By Steve Outing
I’m always on the lookout for innovative digital tools for news storytelling, so the recently released smartphone app Detours caught my eye. It’s not designed for news, but rather for location-specific guided walking tours; users pay for and play an audio- and GPS-based guided tour of an offbeat or tourist area, listening on earbuds or headphones for walking instructions and information about things they see on the “guided tour.” The app also shows visual content occasionally (such as contextual historical photos).
The concept is simple enough: Just recall when you were in a museum and rented headsets for an auto-guided audio tour of the exhibits. Now replace those headsets with your own phone and a pair of earbuds, and the Detours app. Now you can take museum-like guided audio tours outside, in tourist spots around the world. (Well, for now it’s just a few interesting spots in San Francisco, where Detours is based, but more tours are promised.)
Detours has a great concept, and I can see myself purchasing a guided audio tour when I’m visiting a new city.
But I’m more intrigued by the on-location news storytelling possibilities here, mostly for “evergreen” stories which hold long-term interest for most people, but also occasionally for breaking news. I’m talking about news that is experienced after the fact, at the location of the past or recent news event.
For example, if I’m visiting Beijing and head to Tiananmen Square, I might want a guided audio news tour that “showed me around” the area and informed me of the details of the 1989 Tiananmen Square massacre, including details of news events and where they took place physically (such as the site of the infamous Chinese tank running over a student protester). Sure, I’d want some historical context as well, but if my primary interest was “what happened here in 1989 when the Chinese government cracked down hard on student dissidents?”, then I might prefer a news guided tour produced by, say, Time.com than a tourism-oriented audio tour produced by Detour or a travel publisher like Rough Guides.
This kind of storytelling could be ideal for some news organizations. Let’s imagine that the New York Times develops an app that offers location-specific audio/GPS/multimedia “tours” for important news events that have occurred over the years, as well as new big news events that come up. If you have this app on your phone (or some wearable-tech device, like an Apple Watch), if you were:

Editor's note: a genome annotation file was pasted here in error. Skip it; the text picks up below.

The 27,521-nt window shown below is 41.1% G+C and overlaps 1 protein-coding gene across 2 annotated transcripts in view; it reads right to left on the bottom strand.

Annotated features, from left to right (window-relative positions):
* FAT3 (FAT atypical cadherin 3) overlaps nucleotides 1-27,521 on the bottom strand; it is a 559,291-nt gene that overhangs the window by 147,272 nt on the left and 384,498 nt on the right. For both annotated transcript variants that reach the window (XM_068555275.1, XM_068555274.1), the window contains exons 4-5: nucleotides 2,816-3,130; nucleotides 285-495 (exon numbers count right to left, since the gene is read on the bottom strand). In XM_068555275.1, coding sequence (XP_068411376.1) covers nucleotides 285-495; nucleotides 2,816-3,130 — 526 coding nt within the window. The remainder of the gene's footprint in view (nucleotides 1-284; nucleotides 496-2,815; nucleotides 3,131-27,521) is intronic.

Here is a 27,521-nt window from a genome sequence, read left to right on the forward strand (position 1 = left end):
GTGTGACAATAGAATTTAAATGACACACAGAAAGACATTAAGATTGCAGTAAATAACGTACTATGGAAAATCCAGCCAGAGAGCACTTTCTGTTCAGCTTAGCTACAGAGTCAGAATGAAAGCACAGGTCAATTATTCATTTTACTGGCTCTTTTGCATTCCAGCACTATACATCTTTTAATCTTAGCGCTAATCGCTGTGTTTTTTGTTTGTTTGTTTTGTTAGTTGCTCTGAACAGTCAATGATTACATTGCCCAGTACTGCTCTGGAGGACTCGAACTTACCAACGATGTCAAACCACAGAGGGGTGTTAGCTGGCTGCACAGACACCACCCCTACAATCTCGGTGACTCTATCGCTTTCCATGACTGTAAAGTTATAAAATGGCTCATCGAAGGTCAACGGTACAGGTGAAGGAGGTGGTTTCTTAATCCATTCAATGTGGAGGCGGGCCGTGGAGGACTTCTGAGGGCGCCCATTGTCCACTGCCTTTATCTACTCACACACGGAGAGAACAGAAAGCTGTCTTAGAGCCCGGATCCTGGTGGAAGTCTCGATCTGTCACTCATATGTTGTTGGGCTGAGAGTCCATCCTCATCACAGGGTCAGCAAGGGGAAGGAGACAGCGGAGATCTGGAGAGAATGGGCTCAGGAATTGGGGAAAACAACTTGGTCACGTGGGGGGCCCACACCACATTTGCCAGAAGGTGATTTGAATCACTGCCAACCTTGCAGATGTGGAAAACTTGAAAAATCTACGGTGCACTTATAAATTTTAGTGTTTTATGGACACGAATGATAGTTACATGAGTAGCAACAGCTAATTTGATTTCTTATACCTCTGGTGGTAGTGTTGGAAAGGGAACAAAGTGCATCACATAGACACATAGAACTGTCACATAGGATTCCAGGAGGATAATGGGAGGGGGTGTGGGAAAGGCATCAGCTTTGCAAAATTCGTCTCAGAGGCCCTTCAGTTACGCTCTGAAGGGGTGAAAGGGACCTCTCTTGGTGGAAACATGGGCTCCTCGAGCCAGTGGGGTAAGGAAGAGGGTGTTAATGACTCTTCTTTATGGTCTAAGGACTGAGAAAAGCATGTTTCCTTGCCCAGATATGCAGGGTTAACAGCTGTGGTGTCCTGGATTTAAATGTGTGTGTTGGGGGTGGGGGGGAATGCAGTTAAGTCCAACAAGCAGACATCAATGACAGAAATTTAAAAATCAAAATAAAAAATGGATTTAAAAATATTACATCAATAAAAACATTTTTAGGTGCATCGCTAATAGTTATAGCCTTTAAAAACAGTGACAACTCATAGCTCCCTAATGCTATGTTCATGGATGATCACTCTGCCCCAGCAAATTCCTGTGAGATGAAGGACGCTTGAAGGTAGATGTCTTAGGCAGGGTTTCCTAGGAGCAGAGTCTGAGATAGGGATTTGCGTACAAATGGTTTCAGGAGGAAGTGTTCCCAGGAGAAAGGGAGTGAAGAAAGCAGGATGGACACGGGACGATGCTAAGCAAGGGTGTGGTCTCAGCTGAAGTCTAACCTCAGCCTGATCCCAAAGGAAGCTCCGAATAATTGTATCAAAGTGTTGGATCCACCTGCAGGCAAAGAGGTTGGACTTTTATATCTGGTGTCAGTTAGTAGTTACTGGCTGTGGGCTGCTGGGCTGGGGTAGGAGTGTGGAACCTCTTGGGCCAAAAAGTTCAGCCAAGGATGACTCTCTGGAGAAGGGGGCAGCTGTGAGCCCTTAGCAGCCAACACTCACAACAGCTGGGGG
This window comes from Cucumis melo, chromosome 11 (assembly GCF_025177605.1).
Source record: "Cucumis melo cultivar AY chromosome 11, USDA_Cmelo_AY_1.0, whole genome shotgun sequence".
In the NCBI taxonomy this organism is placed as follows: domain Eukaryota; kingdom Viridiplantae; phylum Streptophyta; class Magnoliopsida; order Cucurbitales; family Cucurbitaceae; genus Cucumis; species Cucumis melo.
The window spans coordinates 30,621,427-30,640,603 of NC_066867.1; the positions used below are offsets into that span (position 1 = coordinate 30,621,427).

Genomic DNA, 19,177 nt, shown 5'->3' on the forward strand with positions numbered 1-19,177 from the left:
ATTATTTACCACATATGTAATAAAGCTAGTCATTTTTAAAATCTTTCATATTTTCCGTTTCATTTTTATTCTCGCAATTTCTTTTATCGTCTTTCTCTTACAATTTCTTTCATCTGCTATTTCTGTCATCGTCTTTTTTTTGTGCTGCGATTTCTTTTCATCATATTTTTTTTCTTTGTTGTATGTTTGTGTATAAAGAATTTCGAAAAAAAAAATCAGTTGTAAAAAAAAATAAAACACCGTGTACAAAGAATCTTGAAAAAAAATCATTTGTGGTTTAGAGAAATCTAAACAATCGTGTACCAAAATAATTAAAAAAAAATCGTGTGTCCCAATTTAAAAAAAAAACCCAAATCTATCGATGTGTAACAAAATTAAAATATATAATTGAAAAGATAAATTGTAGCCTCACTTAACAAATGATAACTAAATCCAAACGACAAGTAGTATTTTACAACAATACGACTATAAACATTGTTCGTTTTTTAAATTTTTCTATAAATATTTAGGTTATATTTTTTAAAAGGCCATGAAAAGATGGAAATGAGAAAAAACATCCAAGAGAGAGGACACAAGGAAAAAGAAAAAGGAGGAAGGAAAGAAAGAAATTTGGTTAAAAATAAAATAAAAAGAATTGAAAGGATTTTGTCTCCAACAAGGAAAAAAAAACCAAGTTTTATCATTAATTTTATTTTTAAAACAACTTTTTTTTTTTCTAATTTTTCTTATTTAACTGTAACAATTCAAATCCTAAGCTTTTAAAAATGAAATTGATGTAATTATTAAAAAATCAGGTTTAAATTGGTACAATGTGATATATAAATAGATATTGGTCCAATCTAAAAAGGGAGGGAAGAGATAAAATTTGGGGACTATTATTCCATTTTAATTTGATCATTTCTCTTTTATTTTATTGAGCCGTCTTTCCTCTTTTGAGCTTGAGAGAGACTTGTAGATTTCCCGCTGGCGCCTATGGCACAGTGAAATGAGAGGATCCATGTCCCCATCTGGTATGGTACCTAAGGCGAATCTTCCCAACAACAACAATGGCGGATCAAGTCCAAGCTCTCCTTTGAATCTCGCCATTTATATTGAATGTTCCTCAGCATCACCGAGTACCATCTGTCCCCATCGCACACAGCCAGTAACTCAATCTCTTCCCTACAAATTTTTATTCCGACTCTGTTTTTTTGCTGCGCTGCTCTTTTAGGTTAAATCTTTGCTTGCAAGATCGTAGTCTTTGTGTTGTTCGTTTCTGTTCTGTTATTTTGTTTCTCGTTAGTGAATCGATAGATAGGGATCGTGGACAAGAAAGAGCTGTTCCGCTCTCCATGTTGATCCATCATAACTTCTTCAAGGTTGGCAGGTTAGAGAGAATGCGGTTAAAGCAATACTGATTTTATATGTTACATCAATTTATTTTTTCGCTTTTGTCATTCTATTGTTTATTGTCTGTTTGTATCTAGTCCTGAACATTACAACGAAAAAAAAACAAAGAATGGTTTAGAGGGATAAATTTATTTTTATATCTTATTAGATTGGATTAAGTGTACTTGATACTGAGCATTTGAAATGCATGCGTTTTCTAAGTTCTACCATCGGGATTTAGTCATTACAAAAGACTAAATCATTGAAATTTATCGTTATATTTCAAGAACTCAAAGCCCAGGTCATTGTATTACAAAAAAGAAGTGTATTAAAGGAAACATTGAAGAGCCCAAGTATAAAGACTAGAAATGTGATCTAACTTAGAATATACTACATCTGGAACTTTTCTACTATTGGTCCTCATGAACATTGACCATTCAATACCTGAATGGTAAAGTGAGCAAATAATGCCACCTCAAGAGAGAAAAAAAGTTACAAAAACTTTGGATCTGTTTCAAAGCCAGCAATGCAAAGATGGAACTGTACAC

- In the vicinity of Zuccotti Park, located in New York City’s Wall Street financial district, you might get an alert that an audio story or tour is available to learn about Occupy Wall Street and the events that took place in 2011.
- At or passing by the 49th Street subway station, an alert might let you know that this is where Ki-Suck Han was pushed onto the subway tracks in 2012 and was crushed by an arriving train, resulting in a controversial New York Post front-page photo of the doomed man.
- And if you were in the World Trade Center area, you might be alerted to the availability of a number of location-specific news guides/tours about the 9/11 terrorist attacks — from a tour of locations specific to the events of that day, to a tour about the process of building the 9/11 memorial or the recently completed Freedom Tower.
Detours has a business model that holds promise (but of course has yet to be tested): Users of the app can pay $4.99 for an individual audio guided tour, or pay an annual subscription of $19.99 to access any of the tours the company has produced for a single city.
What might a news variation look like? Perhaps the hypothetical New York Times location-news app charges 99 cents for each at-location guide/tour, or $19.99 buys unlimited access to all of the New York City news tours that the Times produces. There could be free-to-users location news tours, supported by sponsors: e.g., an audio guided tour located at Battery Park in lower Manhattan might cover the damage caused by Hurricane Sandy to the area and rebuilding efforts; the sponsor might be GEICO Insurance.
This form of location-specific content when applied to news probably doesn’t represent a huge money-making opportunity, but let’s stay open to the possibilities. It could create a decent revenue stream from archive content already in a news organization’s possession. For new major news events, location-specific mobile tours/guides could be another (revenue-producing) channel for reconfigured news based on reporting done for other channels (such as a news website or mobile-news service). Think of it as an element of “transmedia journalism,” where different facets of a single story are presented in different media formats.
What do you think? Is location-specific content like that produced by Detour worth pursuing in the context of journalism? Let me know in the comments below. …